What Venture Capitalists Look For In A Blockchain Startup

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With over $1b invested in bitcoin firms and much more within the general blockchain ecosystem, many entrepreneurs, from experienced to aspiring and anywhere in between are looking at this technology and saying “How can I use this?” Just as importantly, they’re asking “How do I get my blockchain project funded”. While the fundraising craze for Bitcoin startups of 2014 may have subsided, the hype right now is just as intense in both the enterprise and the venture capitalist world is around blockchain technology. That being said, I have recently spoken with three blockchain venture capital veterans about blockchain investments.

Having raised $760k for Bitwage, I’ve developed relationships with a number of investors in the venture capital world. I sat down with Alyse Killeen, a venture capitalist with dozens of investments under her belt, including those made as one of the very earliest venture capitalists to invest in blockchain and bitcoin startups, to get her thoughts on investment within the space.
Killeen explains that there is a big difference when assessing Bitcoin and public blockchain companies

Market dynamics are different due to regulation and the way that companies must interact with various third parties they are dependent upon. For instance, if you launch a social networking app, you can do so fairly autonomously, not beholden to independent parties for critical data, access to key gateways (other than the iOS App Store or Google Play Store, to which access is well defined), or the pace of development of a core underlying technology. Blockchain companies on the other hand have both development dependencies and barriers as a result of regulation. The pace of a blockchain company’s growth has to match with the pace of the third parties it’s dependent upon, and others general understanding of Bitcoin and blockchain.

Alyse says Bitcoin and blockchain investments are not just about a team’s ability to execute. Every company in the industry is constantly balancing it’s relationships with traditional partners who are afraid of the technology due to the bad public perception developed through early media and a small ecosystem of industry players who must rely on each other to create a globally distributed network effect. As a result, Alyse notes that blockchain-based enterprise technology companies have not typically had relationships with the standard channel partners and the question changes from “Which channel partners are you working with and what is the revenue sharing model?” to “can you access a smart channel partner?”. What she means is that instead of working through big name branded companies who are afraid to work with Bitcoin blockchain companies because of the initial fears developed from early media, these startups must work with smaller or more targeted channel partners who have a stronger understanding of the value of a public blockchain. Because these are the channel partners of today, it is much more important to have good relationships with other companies and members of the blockchain ecosystem.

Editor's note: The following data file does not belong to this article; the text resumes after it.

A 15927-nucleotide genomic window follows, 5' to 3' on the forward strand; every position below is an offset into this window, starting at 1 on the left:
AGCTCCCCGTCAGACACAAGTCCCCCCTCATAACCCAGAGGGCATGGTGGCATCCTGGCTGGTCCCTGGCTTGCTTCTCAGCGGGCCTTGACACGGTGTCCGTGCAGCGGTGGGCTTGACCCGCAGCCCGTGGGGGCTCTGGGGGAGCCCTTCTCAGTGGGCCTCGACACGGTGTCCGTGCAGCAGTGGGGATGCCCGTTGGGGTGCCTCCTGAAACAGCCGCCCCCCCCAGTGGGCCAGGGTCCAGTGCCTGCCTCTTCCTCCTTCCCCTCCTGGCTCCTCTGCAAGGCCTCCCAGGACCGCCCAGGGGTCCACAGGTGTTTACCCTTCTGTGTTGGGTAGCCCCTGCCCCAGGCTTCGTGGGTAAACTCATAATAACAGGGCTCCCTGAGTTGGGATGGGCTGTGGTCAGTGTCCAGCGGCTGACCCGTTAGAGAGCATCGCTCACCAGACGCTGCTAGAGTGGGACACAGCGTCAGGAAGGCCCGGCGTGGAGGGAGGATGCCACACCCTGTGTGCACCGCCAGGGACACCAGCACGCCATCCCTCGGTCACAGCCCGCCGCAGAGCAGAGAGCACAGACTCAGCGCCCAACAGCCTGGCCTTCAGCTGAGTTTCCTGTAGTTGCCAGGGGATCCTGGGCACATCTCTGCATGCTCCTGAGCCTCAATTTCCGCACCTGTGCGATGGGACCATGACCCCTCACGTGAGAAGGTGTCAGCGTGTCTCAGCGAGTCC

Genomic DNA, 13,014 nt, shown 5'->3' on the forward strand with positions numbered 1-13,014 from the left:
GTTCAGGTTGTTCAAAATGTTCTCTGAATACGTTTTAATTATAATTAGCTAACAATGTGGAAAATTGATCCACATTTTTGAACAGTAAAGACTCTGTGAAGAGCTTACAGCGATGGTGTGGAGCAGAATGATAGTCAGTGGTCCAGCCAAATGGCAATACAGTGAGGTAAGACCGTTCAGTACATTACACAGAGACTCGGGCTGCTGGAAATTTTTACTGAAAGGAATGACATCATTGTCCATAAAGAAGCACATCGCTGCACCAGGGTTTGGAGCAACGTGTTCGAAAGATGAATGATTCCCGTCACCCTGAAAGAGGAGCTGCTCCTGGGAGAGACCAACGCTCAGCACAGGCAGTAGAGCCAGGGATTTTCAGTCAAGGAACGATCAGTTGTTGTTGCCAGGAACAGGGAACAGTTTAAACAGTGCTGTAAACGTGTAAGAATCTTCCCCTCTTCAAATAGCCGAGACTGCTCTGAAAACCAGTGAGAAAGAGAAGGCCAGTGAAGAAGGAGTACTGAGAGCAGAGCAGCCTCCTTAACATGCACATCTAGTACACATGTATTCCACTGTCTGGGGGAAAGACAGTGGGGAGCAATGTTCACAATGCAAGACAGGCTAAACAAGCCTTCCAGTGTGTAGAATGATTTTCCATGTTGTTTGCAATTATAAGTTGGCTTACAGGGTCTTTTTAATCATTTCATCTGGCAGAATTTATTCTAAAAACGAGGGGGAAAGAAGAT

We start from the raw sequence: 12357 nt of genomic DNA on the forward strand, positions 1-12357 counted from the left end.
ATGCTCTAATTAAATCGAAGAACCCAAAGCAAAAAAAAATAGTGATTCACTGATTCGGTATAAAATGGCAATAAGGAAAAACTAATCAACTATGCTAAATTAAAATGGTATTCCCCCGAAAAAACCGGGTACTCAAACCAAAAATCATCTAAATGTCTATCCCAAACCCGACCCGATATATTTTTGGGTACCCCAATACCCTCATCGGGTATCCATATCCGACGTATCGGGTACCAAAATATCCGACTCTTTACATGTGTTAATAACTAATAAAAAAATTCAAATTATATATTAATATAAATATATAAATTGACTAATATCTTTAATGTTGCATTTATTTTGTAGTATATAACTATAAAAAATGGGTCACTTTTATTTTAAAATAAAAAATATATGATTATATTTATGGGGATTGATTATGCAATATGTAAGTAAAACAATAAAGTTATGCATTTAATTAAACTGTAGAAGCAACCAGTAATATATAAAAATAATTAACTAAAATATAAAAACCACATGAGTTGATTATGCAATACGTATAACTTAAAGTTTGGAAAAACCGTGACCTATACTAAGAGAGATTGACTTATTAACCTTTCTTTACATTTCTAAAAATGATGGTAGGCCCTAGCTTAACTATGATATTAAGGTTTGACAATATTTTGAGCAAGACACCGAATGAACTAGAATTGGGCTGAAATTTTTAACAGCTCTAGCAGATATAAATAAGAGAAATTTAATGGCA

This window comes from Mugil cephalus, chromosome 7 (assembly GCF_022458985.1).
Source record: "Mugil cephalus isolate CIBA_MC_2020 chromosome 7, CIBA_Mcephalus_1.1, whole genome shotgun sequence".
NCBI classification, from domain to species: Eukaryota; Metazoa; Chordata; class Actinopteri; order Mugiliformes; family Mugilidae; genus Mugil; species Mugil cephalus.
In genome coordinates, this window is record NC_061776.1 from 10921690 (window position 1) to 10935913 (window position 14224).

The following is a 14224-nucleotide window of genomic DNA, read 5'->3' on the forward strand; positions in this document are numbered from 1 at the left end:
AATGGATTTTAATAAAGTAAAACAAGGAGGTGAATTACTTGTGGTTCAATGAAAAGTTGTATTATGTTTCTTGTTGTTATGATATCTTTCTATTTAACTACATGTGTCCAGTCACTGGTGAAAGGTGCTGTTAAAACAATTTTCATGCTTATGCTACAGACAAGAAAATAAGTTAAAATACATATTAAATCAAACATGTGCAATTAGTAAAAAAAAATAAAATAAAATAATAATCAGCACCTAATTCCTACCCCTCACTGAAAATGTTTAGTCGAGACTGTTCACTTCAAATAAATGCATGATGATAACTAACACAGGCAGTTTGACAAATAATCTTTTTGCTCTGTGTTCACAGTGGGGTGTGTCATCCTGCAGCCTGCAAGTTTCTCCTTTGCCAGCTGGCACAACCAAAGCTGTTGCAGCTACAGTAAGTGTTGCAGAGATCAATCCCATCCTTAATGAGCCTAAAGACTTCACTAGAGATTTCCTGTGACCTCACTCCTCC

Building relationships with others in the ecosystem is a key aspect of reducing risk for a company because “we as investors know that when these companies give their input, whether to the core developers, peers in the ecosystem, channel partners, or others, they are going to be respected.” The core developers of a public blockchain are separate from the entities building various types of infrastructure and applications on top of the protocols. As a result, being able to have your needs and comments as a company respected by these groups and individuals is important for the company’s ability to adapt to and work within a particular blockchain.

Pamir Gelenbe, a Partner of Europe-based Hummingbird ventures and lead investor in Kraken,a top 3 global cryptocurrency exchange, notes...

Read the full article here on Forbes.

Photo by rawpixel.com on Unsplash

Bitwage Blog

Jonathan Chester & John Lindsay

Founders of Bitwage